for the unrestricted attributes (store and month), which gives the result that s
tore 2 had 1 technology sale in Feburary and 1 in June, and that store 3 had 1 t
echnology sale in February and 1 in October.
The advantages of a data cube should be clear it contains pre-computed aggregate v
alues that make it a very compact and efficient way to retrieve answers for spec
ific aggregate queries. It can be used to efficiently compute a hierarchy of ag
gregates for example, the sum columns in the above cube make it is very fast to co
mpute the number of sales in a given month across all stores, or the number of s
ales or a particular product across the entire year in a given store. Because t
he data is stored in an array-structure, and each element is the same size, dire
ct offsetting to particular values may be possible. However, data cubes have sev
eral limitations:
Sparsity: Looking at the above cube, most of the cells are empty. This is not s
imply an artifact our sample data set being small the number of cells in a cube is
the product of the cardinalities of the dimensions in the cube. Our 3D cube wi
th 10 stores and 1,000 products would have 120,000 cells, and adding a fourth di
mension, such as customerID (with, say, 10,000 values), would cause the number o
f cells to balloon to 1.2 billion! Such high dimensionality cubes cannot be sto
red without compression. Unfortunately, compression can limit performance somew
hat, as direct offsetting is no longer possible. For example, a common technique
is to store them as a table with the values and positions of the non-empty cell
s, resulting in an implementation much like a row-oriented relational database!
Inflexible, Limited ad-hoc query support: Data cubes work great when a cube aggr
egated on the dimensions of interest and using the desired aggregation functions
is available. Consider, however, what happens in the above example if the user
wants to compute the average sale price rather than the count of sales, or if t
he user wants to include aggregates on customerID in addition to the other attri
butes. If no cube is available, the user has no choice but to fall back to quer
ies on an underlying relational system. Furthermore, if the
user wants to drill down into the underlying data asking, for example who was the c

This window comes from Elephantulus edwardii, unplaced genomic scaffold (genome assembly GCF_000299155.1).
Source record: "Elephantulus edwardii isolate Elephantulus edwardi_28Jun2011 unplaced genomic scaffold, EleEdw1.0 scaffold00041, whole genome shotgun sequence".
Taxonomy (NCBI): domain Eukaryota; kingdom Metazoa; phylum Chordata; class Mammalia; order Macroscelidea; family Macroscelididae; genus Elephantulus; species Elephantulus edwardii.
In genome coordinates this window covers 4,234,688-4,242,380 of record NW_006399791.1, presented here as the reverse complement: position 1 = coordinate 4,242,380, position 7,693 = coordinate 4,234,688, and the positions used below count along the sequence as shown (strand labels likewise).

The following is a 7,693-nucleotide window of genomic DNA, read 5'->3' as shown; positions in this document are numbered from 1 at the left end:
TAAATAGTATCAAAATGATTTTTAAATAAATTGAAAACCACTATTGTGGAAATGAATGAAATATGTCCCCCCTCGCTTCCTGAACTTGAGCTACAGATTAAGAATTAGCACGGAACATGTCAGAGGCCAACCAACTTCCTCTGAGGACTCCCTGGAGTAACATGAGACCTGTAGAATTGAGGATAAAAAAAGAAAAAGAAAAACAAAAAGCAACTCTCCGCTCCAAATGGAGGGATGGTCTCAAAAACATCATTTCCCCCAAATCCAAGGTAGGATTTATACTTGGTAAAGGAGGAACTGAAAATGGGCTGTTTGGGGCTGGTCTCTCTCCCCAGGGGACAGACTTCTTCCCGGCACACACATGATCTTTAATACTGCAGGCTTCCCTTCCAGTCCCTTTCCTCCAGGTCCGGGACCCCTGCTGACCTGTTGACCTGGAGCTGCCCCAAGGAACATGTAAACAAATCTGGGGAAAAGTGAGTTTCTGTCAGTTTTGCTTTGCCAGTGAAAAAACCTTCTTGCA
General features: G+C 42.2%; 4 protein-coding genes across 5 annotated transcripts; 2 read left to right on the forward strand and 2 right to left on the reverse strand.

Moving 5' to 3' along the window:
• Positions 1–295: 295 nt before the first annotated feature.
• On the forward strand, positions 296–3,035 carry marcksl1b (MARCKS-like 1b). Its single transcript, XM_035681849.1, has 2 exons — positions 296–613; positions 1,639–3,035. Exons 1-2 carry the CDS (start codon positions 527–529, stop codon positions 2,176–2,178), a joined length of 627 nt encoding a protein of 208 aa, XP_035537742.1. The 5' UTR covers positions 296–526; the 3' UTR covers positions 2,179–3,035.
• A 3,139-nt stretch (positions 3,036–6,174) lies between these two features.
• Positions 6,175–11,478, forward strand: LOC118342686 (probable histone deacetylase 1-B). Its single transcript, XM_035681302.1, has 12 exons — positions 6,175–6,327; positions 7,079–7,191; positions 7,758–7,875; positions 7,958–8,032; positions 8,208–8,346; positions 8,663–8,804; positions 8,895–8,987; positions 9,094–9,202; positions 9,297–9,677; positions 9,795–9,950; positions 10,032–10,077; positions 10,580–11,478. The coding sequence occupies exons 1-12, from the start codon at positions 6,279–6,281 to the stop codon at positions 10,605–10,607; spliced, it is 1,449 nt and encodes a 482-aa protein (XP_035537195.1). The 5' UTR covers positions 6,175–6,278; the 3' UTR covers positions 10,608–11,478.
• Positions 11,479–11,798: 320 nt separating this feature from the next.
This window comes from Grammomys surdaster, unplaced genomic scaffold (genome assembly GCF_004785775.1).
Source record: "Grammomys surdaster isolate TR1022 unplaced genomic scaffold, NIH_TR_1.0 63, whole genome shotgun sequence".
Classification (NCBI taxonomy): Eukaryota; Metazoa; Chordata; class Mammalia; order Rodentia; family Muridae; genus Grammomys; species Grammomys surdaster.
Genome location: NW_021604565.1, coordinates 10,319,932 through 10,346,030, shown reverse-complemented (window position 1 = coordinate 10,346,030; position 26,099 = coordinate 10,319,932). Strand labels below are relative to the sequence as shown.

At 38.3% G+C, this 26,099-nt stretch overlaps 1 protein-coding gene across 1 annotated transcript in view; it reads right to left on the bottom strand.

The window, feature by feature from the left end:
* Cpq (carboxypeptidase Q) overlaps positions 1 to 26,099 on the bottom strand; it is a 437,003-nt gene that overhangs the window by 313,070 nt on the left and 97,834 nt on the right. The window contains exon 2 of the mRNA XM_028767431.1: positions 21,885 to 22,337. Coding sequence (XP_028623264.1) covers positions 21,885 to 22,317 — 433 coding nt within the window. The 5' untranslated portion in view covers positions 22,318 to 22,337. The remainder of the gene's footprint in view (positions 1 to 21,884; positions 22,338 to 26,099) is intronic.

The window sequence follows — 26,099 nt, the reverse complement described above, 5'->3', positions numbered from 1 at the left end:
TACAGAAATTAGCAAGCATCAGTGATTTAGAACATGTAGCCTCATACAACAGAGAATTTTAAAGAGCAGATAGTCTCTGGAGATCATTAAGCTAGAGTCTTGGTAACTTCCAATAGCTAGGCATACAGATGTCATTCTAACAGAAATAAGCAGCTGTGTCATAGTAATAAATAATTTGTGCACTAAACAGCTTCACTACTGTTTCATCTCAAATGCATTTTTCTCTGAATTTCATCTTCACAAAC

ustomer who bought a technology product at store 2 in February? the cube cannot be
used (one could imagine storing entire tuples, or pointers to tuples, in the cel
ls of a cube, but like sparse representations, this significantly complicates th
e representation of a cube and can lead to storage space explosions.) To deal w
ith these limitations, some cube systems support what is called HOLAP or hybrid onl
ine analytical processing , where they will automatically redirect queries that ca
nnot be answered with cubes to a relational system, but such queries run as fast
as whatever relational system executes them.
Long load times: Computing a cube requires a complex aggregate query over all of
the data in a warehouse (essentially, every record has to be read from the data
base.) Though it is possible to incrementally update cubes as new data arrives,

it is impractical to dynamically create new cubes to answer ad-hoc queries.


Summary and Discussion
Data cubes work well in environments where the query workload is predictable, so
that cubes needed to answer specific queries can be pre-computed. They are ina
ppropriate for ad-hoc queries or in situations where complex relational expressi
ons are needed.
In contrast, column-stores provide very good performance across a much wider ran
ge of queries (all of SQL!) However, for low-dimensionality pre-computed aggrega
tes, it is likely that a data-cube solution will outperform a column store. For
many-dimensional aggregates, the tradeoff is less clear, as sparse cube represen
tations are unlikely to perform any better than a column store.
Finally, it is worth noting that there is no reason that cubes cannot be combine
d with column-stores, especially in a HOLAP-style configuration where queries no
t directly answerable from a cube are redirected to an underlying column-store s
ystem. That said, given that column-stores will typically get very good perform
ance on simple aggregate queries (even if cubes are slightly faster), it is not
clear if the incremental cost of maintaining and loading an additional cube syst
em to compute aggregates is ever worthwhile in a column-store world. Furthermor
e, existing HOLAP products, which are based on row-stores, are likely to be an o
rder of magnitude or more slower than column-stores on ad-hoc queries that canno
t be answered by the MOLAP system, for the same reasons discussed elsewhere in t
his blog.